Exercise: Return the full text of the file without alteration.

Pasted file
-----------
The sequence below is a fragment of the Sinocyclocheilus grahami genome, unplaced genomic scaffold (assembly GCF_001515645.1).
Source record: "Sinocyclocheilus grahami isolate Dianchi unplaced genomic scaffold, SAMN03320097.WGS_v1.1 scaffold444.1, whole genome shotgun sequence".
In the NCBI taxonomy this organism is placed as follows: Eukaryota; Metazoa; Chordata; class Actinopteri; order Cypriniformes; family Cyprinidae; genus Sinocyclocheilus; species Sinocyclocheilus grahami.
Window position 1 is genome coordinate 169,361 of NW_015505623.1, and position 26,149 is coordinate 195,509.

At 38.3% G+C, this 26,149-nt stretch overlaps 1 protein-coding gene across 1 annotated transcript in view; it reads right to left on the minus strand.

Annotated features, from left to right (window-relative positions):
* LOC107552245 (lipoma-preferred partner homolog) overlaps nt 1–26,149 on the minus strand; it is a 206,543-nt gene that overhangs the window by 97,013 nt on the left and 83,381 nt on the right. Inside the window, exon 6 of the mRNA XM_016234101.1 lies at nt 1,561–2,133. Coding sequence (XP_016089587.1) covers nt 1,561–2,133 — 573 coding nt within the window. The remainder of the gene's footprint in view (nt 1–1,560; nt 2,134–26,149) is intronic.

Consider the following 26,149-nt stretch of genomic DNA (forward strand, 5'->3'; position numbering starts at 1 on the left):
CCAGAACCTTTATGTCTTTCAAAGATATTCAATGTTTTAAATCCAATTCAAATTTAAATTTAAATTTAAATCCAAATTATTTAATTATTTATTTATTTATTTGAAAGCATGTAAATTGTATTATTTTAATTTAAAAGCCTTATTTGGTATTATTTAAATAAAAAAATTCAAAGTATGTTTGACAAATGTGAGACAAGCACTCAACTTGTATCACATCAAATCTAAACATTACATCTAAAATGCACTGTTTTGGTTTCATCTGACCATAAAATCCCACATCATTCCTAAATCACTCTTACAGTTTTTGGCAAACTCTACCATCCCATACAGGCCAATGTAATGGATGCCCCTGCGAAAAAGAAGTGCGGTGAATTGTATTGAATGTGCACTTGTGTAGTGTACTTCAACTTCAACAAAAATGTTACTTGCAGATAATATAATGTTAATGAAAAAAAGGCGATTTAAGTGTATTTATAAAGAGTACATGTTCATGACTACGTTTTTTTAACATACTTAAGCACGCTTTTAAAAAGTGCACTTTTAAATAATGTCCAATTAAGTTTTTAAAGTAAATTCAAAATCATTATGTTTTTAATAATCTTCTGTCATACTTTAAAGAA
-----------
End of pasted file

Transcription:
The sequence below is a fragment of the Sinocyclocheilus grahami genome, unplaced genomic scaffold (assembly GCF_001515645.1).
Source record: "Sinocyclocheilus grahami isolate Dianchi unplaced genomic scaffold, SAMN03320097.WGS_v1.1 scaffold444.1, whole genome shotgun sequence".
In the NCBI taxonomy this organism is placed as follows: Eukaryota; Metazoa; Chordata; class Actinopteri; order Cypriniformes; family Cyprinidae; genus Sinocyclocheilus; species Sinocyclocheilus grahami.
Window position 1 is genome coordinate 169,361 of NW_015505623.1, and position 26,149 is coordinate 195,509.

At 38.3% G+C, this 26,149-nt stretch overlaps 1 protein-coding gene across 1 annotated transcript in view; it reads right to left on the minus strand.

Annotated features, from left to right (window-relative positions):
* LOC107552245 (lipoma-preferred partner homolog) overlaps nt 1–26,149 on the minus strand; it is a 206,543-nt gene that overhangs the window by 97,013 nt on the left and 83,381 nt on the right. Inside the window, exon 6 of the mRNA XM_016234101.1 lies at nt 1,561–2,133. Coding sequence (XP_016089587.1) covers nt 1,561–2,133 — 573 coding nt within the window. The remainder of the gene's footprint in view (nt 1–1,560; nt 2,134–26,149) is intronic.

Consider the following 26,149-nt stretch of genomic DNA (forward strand, 5'->3'; position numbering starts at 1 on the left):
CCAGAACCTTTATGTCTTTCAAAGATATTCAATGTTTTAAATCCAATTCAAATTTAAATTTAAATTTAAATCCAAATTATTTAATTATTTATTTATTTATTTGAAAGCATGTAAATTGTATTATTTTAATTTAAAAGCCTTATTTGGTATTATTTAAATAAAAAAATTCAAAGTATGTTTGACAAATGTGAGACAAGCACTCAACTTGTATCACATCAAATCTAAACATTACATCTAAAATGCACTGTTTTGGTTTCATCTGACCATAAAATCCCACATCATTCCTAAATCACTCTTACAGTTTTTGGCAAACTCTACCATCCCATACAGGCCAATGTAATGGATGCCCCTGCGAAAAAGAAGTGCGGTGAATTGTATTGAATGTGCACTTGTGTAGTGTACTTCAACTTCAACAAAAATGTTACTTGCAGATAATATAATGTTAATGAAAAAAAGGCGATTTAAGTGTATTTATAAAGAGTACATGTTCATGACTACGTTTTTTTAACATACTTAAGCACGCTTTTAAAAAGTGCACTTTTAAATAATGTCCAATTAAGTTTTTAAAGTAAATTCAAAATCATTATGTTTTTAATAATCTTCTGTCATACTTTAAAGAA